How To Guides: 58 posts

Perfumes with the Best Sillage (and how to figure it out)

Perfume wearers and boats have more in common than one might reasonably suspect. Sillage (pronounced as see-yazh) is a French word that means “wake”, as in the airplane contrails criss-crossing the skies or the waves left on water by a passing ship. But it’s also used to describe the scented trail created by perfume. Sillage defines the degree to which fragrance emanates from its wearer and diffuses into the space around them.

Sillage is an important quality to keep in mind when buying a perfume or when selecting it for specific occasions. Big sillage scents are the most complimented because they’re easy to notice, but their distinct presence may make them inappropriate for restaurants, theatres, or some office environments. On the other hand, a fragrance that doesn’t bloom at all is rarely satisfying. The goal is to find the right sillage for your mood and lifestyle.

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One Week Perfumery Course with the Jean Carles Method

Continuing the Professional Perfumery series, in which I explain how perfumers are trained, how they create fragrances and how you can use their techniques to improve your sense of smell, I will talk about the Jean Carles method. This method is used to learn perfumery raw materials. When I was studying at IFF Perfume Academy, we didn’t use this method, but I applied it to my own practice, and I found it helped me to memorize smells better. It also helped me to learn the nuances of materials, since it’s based on comparing and contrasting them.

Once I finished recording the latest episode, I decided to create a one-week study plan for those who are serious about learning perfumery. I followed the Jean Carles method, but I modified it to the home environment. It means that I reduced the number of materials studied each day. I also selected materials that can be easily obtained as essential oils or can be used in their natural state. It’s appropriate for complete beginners.

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How to Apply Perfume

The topic I’m taking up in my new video seems straightforward–how to apply perfume, but it’s a question I receive often. There are so many misunderstanding and misguided advice. For instance, “spray perfume into the air and step into the cloud of scent.” That’s a good way to perfume your room, but as for your person, it’s wasteful. Are you supposed to apply perfume on pulse points? Can you wear it on fabric instead? How much is enough? I cover various aspects and share my own experience.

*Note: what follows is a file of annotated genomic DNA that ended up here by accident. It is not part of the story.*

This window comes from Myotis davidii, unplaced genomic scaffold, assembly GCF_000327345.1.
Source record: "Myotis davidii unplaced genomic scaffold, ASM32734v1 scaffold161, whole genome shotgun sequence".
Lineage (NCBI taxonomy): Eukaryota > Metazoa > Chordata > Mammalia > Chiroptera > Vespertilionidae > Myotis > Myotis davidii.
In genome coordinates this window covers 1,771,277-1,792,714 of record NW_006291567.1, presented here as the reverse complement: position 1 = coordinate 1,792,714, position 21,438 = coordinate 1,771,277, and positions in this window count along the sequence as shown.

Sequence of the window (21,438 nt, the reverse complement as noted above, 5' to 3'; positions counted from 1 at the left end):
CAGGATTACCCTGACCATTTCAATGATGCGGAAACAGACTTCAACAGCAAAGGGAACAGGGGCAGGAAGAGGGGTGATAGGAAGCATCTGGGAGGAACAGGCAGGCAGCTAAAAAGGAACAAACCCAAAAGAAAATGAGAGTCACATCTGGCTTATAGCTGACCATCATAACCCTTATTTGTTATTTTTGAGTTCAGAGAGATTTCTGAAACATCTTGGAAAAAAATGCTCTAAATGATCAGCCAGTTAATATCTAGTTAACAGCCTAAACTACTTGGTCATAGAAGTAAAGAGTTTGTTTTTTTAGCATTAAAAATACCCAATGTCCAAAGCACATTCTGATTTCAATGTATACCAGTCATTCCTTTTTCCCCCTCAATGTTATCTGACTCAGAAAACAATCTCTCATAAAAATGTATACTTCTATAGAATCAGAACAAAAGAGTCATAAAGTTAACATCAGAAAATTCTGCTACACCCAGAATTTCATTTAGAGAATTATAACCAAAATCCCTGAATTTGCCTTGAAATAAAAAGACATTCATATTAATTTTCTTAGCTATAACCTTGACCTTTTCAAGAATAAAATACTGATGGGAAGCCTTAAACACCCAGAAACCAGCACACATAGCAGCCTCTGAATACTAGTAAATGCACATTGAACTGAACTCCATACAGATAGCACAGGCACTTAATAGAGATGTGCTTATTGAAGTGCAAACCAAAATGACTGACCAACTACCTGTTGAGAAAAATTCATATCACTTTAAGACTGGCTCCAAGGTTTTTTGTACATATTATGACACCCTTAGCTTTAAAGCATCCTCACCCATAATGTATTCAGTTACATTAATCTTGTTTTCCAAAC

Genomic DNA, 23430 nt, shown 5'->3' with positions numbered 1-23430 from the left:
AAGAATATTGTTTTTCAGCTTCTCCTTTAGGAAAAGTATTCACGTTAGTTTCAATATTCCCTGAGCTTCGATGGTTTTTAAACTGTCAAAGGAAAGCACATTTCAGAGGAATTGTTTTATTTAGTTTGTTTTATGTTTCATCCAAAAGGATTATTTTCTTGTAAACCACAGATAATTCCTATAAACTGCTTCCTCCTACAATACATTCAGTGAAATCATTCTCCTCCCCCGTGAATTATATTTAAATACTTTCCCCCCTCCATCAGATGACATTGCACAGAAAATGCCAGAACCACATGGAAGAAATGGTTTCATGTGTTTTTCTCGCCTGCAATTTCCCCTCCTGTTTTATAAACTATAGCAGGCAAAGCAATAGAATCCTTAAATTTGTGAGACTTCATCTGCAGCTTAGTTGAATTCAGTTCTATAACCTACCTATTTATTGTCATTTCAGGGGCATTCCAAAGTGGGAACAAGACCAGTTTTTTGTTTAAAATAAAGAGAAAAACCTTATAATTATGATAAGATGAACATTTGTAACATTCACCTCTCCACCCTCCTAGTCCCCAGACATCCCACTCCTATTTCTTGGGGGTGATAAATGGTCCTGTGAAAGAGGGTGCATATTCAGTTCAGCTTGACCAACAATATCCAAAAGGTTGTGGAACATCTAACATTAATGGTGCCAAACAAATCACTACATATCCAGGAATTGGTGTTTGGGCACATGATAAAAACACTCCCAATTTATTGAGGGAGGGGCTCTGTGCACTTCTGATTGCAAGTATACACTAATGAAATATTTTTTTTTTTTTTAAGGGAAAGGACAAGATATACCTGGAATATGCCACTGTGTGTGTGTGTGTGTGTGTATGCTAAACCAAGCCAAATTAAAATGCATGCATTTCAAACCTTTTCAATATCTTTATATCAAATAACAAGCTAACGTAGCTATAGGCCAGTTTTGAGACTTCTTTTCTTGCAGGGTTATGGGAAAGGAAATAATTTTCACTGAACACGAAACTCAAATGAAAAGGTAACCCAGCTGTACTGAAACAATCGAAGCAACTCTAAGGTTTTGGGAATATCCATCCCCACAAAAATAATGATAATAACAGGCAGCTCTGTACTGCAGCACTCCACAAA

If you’re curious to learn about changing the perception of your perfume, experiment with the application method. In One Perfume, Four Ways to Wear It, I’ve shared a few tips.

And of course, please tell me how you wear perfume and how much do you tend to apply?

Professional Perfumery Training and tips for improving sense of smell

I’ve made a video explaining how professional perfumery training is organized. My explanation is based on my own experience as a perfumer student at IFF. I will also point out a few tips that anyone can use to develop a sharper, more acute sense of smell.

Ever since I’ve posted the video, I’ve received several comments to continue the series, so the next video on the topic of professional training will be on the Jean Carles method of learning raw materials.

I hope that you like the videos, and if you have any specific topics that you would like me to cover, please let me know.

Classical Challenge

“I have no luck with classical perfumes,” confessed a friend. “My grandmother wore Jean Patou Joy, my mother loved Chanel No. 5, but when I wear these fragrances, I feel like I’m playing dress up.” She wondered why she completely missed the allure of fragrances widely considered iconic.  It is easy to attribute it to personal tastes and associations, but I decided to embark on a classical challenge.

The French use the phrase “grand parfum” to describe fragrances that not only have symphonic complexity but also a distinguished heritage. Chanel No. 5 is a quintessential example—created in a remarkable collaboration between Coco Chanel and perfumer Ernest Beaux, it revolutionized the ‘20s with its daring blend of aldehydes, manmade materials that smell starchy and metallic, and opulent floral essences. It is voluptuous, rich and heady. Today, on the other hand, we are no longer used to the strong burst of aldehydes, and the curves in perfumes—as on Hollywood actresses—are toned down.

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